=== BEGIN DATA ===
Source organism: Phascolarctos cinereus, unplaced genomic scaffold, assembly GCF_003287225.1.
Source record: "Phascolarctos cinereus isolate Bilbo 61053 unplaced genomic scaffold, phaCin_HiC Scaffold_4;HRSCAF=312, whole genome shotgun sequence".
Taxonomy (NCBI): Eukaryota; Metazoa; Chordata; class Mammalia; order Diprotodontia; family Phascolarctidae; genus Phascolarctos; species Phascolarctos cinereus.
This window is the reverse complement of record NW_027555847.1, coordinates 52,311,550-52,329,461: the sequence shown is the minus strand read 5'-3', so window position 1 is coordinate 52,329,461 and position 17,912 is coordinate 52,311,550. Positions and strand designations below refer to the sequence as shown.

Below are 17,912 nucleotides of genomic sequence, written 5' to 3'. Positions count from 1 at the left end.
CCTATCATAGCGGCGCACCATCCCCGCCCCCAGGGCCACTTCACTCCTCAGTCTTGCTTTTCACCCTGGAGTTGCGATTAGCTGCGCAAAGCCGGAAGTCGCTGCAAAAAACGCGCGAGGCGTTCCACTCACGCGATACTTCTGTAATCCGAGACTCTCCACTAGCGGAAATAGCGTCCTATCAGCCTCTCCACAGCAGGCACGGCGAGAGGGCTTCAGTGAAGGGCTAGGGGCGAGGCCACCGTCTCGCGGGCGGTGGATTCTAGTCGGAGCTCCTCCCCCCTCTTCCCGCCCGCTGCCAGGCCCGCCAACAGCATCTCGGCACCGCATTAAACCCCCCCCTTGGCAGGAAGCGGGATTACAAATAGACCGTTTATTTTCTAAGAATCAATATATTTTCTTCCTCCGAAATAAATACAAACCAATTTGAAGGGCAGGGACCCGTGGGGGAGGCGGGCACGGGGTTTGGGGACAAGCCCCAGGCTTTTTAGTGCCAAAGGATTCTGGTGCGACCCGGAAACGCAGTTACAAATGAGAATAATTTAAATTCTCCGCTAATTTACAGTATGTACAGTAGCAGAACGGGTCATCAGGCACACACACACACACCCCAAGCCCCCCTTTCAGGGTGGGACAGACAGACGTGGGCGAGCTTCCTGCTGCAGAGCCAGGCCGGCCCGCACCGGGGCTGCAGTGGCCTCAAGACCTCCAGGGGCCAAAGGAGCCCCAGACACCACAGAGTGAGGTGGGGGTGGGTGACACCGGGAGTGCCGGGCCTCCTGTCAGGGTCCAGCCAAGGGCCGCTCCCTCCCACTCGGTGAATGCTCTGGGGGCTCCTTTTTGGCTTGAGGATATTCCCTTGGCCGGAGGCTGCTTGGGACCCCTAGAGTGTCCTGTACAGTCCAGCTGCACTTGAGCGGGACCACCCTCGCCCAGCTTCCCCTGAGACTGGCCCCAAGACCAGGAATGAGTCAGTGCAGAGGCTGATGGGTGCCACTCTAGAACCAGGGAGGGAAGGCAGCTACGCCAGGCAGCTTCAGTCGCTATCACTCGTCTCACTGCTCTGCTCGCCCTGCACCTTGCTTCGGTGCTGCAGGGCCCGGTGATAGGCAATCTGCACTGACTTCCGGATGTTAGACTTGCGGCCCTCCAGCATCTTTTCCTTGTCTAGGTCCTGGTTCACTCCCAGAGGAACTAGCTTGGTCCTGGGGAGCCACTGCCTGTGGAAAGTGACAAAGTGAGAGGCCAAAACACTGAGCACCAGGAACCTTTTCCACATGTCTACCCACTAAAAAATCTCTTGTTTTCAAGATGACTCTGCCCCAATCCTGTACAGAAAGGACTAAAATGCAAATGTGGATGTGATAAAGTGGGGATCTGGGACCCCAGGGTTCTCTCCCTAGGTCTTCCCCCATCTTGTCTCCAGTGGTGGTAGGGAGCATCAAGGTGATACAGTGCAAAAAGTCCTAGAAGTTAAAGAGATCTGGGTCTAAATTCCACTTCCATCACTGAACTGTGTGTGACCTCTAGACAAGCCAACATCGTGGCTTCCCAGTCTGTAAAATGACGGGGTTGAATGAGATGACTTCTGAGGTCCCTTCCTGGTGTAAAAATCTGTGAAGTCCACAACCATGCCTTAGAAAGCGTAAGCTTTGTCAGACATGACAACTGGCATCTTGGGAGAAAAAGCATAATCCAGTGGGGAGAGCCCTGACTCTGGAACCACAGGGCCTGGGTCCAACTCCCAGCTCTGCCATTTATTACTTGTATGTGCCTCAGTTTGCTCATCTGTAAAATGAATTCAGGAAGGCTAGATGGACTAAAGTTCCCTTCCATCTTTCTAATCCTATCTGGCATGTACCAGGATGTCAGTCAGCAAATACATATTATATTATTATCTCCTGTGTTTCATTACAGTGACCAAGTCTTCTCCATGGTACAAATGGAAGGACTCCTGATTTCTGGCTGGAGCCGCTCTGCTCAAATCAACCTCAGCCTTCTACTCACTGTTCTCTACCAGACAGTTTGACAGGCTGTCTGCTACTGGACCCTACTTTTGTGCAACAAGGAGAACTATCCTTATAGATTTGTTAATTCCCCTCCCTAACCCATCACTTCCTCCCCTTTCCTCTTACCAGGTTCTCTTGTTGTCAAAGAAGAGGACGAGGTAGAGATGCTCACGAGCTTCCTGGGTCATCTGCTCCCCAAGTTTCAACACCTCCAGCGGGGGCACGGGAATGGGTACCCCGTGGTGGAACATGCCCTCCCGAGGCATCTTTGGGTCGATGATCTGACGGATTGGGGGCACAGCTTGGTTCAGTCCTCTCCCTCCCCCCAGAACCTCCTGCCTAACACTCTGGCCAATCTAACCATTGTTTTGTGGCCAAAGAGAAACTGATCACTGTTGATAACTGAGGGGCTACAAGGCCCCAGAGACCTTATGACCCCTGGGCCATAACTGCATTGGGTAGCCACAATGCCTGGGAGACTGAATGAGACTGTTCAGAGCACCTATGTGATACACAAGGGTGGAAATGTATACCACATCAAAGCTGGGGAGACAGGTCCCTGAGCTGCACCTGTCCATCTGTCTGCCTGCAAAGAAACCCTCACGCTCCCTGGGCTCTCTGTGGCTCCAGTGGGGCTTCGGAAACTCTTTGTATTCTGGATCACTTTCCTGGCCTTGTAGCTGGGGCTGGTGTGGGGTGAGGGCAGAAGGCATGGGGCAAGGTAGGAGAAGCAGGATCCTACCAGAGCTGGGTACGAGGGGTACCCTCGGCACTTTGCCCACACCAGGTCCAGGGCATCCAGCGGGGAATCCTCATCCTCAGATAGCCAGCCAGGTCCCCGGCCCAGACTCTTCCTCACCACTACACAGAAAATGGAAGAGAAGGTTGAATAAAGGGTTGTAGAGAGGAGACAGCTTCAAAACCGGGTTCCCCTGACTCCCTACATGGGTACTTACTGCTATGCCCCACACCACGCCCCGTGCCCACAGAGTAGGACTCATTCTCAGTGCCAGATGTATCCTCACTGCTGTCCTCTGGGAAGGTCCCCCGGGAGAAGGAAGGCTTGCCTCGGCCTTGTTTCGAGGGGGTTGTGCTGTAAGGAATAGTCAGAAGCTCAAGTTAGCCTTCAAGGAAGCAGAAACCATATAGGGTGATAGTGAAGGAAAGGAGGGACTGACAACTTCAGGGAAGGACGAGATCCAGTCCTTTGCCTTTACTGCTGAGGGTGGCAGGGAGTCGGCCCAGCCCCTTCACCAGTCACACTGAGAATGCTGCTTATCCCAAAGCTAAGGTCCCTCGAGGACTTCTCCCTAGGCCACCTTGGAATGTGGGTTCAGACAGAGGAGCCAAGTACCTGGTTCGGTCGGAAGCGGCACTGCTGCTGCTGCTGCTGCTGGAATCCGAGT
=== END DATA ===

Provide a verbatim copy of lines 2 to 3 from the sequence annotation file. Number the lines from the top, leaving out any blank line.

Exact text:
Source record: "Phascolarctos cinereus isolate Bilbo 61053 unplaced genomic scaffold, phaCin_HiC Scaffold_4;HRSCAF=312, whole genome shotgun sequence".
Taxonomy (NCBI): Eukaryota; Metazoa; Chordata; class Mammalia; order Diprotodontia; family Phascolarctidae; genus Phascolarctos; species Phascolarctos cinereus.